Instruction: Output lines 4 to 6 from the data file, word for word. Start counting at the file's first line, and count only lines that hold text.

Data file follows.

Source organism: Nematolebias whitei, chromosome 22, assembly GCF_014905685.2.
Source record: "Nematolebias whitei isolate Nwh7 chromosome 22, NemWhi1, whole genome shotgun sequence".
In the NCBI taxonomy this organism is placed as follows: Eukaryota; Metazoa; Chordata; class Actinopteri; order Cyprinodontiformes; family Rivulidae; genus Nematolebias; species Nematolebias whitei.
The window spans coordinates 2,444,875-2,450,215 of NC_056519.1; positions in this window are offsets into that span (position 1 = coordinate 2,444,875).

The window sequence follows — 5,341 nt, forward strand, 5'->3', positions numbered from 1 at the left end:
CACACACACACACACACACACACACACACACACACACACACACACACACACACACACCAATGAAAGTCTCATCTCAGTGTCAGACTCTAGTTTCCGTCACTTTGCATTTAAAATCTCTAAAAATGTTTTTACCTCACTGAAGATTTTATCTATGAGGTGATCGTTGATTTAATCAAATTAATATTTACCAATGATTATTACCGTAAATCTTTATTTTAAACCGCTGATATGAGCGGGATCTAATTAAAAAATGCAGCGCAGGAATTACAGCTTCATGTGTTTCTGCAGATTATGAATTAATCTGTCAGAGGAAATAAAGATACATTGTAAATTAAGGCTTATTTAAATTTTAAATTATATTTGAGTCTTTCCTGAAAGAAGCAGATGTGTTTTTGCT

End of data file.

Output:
The window spans coordinates 2,444,875-2,450,215 of NC_056519.1; positions in this window are offsets into that span (position 1 = coordinate 2,444,875).

The window sequence follows — 5,341 nt, forward strand, 5'->3', positions numbered from 1 at the left end:
CACACACACACACACACACACACACACACACACACACACACACACACACACACACACCAATGAAAGTCTCATCTCAGTGTCAGACTCTAGTTTCCGTCACTTTGCATTTAAAATCTCTAAAAATGTTTTTACCTCACTGAAGATTTTATCTATGAGGTGATCGTTGATTTAATCAAATTAATATTTACCAATGATTATTACCGTAAATCTTTATTTTAAACCGCTGATATGAGCGGGATCTAATTAAAAAATGCAGCGCAGGAATTACAGCTTCATGTGTTTCTGCAGATTATGAATTAATCTGTCAGAGGAAATAAAGATACATTGTAAATTAAGGCTTATTTAAATTTTAAATTATATTTGAGTCTTTCCTGAAAGAAGCAGATGTGTTTTTGCT